Today I decided to write a little post that mentions the major limitations of BGE post-processing system. This can give some hints for developers for some aspects that need extra attention. Why this is important? Because in nowadays most of modern game engines have 95% of shading done in post-processing and the basic rendering is mostly used only for GBuffers and transluency. Why wouldn’t we do at least similar in BGE? If we don’t calculate lighting in post-process filters, there are still many good things. Some of them are:
- SSRR(local reflections)
- Atmospheric effects and scattering
- Eye adaptation and high light ranges
So let’s go through each of the components and what they require.
SSAO - we can already get it working and nice. 16-bit buffer could improve quality and multiple render targets with generated mipmaps would allow to better blur it with minimal peformance loss. But those are minor improvements that aren’t essential so in overall I can tell that BGE post-process system is good enaugh for screen-space ambient occlusion.
SSRR - although it’s possible to make SSRR in BGE post-process filters, it has big disadvantage - the 8-bit normal and depth buffers are not accurate enaugh and thus the reflections become jittered, distorted. The quality is low. Again, 16-bit is in the list of requirements.
Eye adaptation - this works like so - su is like 1000 times brighter than bulb. However, when you’re indoors, the bulb doesn’t seem dark, it indeed gives light, but when outdoors the sun doesn’t glare you and make you see all white. Eye adaptation can do this. It’s already possible to fake this effect(which, though, requires some tweaking of numbers), but there is a huge issue - this results in banding. And banding is very, very bad. Yeah. What’s solution? Using 16-bit depth for bgl_RenderedTexture would allow to have lightsources in range between 0.0 to 256.0 brightness tonemapped and have no banding or other issues. It’s also good idea to seperate bloom for better, more effecient 2-pass blur. This requires multiple render-target support.
Atmospheric effects - in fact, this contains a lot - microscopic dust particle simulation(which is the godrays), physical fog etc. And at this point there is slight problem - it’s again that we can’t use multiple render-targets. And thus, we result in either low-quality filter or it is using up all the resources. HDR would also be cool as it can tell which parts on screen contains strong light and thus can create godrays or such.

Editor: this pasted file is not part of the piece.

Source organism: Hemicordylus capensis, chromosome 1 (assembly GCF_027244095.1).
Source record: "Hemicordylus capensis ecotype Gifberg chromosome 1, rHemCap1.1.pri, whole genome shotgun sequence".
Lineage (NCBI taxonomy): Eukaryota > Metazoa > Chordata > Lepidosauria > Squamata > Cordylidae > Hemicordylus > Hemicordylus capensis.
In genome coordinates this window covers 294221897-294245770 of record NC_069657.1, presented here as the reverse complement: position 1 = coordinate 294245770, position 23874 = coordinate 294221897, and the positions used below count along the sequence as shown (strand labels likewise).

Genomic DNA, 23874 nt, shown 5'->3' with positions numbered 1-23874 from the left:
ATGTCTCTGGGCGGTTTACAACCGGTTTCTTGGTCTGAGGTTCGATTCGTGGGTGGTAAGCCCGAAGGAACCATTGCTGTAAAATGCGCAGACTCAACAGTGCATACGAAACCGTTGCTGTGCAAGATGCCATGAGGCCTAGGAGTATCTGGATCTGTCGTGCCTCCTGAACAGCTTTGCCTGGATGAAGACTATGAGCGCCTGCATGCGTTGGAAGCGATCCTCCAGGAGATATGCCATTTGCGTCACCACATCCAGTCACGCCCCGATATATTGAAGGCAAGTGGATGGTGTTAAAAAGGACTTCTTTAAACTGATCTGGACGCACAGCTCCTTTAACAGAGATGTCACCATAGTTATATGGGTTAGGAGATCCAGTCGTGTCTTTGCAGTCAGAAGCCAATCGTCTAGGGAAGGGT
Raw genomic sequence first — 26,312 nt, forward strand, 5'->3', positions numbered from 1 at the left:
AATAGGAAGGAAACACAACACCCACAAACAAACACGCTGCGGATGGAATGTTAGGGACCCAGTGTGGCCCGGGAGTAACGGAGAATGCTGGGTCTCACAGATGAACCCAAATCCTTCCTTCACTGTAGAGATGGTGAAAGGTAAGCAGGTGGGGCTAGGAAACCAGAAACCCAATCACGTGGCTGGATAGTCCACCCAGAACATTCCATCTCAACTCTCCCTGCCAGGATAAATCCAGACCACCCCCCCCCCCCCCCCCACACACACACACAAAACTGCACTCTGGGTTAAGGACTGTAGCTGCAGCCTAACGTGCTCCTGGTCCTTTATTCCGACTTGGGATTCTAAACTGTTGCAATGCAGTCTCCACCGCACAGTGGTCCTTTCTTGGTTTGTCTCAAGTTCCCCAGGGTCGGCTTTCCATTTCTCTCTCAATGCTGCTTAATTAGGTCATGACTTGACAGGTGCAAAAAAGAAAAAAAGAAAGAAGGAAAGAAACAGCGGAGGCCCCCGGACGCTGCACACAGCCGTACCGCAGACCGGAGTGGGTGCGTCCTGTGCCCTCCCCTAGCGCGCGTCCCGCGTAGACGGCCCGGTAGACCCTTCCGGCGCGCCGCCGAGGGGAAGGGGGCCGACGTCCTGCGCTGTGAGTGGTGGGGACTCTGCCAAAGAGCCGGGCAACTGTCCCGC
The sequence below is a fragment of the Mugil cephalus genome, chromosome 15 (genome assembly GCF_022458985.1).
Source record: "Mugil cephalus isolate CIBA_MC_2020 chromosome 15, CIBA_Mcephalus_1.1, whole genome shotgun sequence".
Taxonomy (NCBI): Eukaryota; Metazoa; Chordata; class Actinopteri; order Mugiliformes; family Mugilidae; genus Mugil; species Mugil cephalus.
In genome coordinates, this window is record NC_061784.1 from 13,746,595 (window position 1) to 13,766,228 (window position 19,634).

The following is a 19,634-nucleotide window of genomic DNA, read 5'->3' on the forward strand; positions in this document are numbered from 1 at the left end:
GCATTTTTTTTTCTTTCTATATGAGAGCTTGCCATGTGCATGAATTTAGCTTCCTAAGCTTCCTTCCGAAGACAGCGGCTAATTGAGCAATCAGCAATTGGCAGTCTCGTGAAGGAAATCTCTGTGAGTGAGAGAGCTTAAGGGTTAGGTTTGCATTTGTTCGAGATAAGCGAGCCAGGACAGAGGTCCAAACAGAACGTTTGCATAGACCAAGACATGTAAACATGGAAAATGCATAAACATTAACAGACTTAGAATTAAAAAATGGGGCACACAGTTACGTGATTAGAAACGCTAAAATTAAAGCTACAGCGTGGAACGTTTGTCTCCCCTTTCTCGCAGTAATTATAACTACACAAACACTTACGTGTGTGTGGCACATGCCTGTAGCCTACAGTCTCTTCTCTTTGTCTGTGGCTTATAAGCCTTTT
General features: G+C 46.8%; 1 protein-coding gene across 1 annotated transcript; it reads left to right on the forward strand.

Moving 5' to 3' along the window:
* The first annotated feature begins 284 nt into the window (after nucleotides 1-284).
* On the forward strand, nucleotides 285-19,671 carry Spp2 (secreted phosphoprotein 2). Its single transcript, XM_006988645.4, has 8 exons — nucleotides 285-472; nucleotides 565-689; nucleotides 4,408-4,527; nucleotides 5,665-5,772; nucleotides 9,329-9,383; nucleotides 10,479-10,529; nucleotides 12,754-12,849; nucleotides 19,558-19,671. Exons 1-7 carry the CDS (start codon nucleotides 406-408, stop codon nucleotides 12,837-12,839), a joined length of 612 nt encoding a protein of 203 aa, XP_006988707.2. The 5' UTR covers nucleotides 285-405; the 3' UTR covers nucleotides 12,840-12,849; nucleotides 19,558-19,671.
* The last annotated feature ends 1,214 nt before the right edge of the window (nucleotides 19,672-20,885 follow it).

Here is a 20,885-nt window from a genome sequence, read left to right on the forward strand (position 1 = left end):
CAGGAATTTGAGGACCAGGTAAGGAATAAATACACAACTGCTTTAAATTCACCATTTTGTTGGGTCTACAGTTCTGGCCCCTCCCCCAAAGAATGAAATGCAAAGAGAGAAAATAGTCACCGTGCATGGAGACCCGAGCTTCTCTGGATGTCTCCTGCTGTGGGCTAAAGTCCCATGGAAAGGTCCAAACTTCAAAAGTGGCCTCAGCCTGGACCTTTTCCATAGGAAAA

Eye adaptation - all it needs is 16-bit depth color buffer(bgl_RenderedTexture). And the user can than apply a tonemap filter. Several luminance storing methods are also essential. Sampling some pixels on screen won’t always work(usually it works, but it’s bad to do it in detailed scenes). The best way is using the LOD levels(mipmaps) of bgl_RenderedTexture. The last mipmap(1x1) will contain the average luminocity of scene which is very accurate measure.
As you can see, most of them tends to miss just the same features.
The biggest, most important of missing features is 16-bit color depth for HDR rendering. Currently we can’t have correct sun light in relation to bulbs. If we set bulbs to low, we won’t see them, but if we set sun to high, than it’ll make everything white and washed out. Correct light range needs more numbers and 16-bit depth gives 256 times more than 8-bit. With 16-bit image we can render a sun with 256.0 intensity nicely with a 1.0 intensity bulb by it and than have the 1.0 intensity bulb seem bright when going inside a room where sun doesn’t shine in.
The second problem is rendertargets. The good 2-pass blur method(which takes 2x single axis samples instead of single axis samples squared and thus in 5-sample case will take 10-samples instead of 25) requires to work in a seperate sampler. And, um… For that we need seperate render target where to store the sample. The render target can also be useful to erase the darker parts and leave only those above certain brightness range(e.g. discard all below 2.0 or even better - check for current exprossure to determine what to discard).
Of course, there are a few other problems(like no aviable mipmaps for post-process images) that could be fixed, but those are minor.
it’s, of course, just my opinion, but there is a fact that all of this is essential for high-quality shading. Without all of that stuff your game will either look bad(unless you’re making it in a different graphics style) or it’s gone lag a lot on medium/low end computers or you’ll have to say good bye to high-res textures and mid-poly models.
However, with all of this implemented me and martinsh could work on some cool filters that would allow to polish up your games!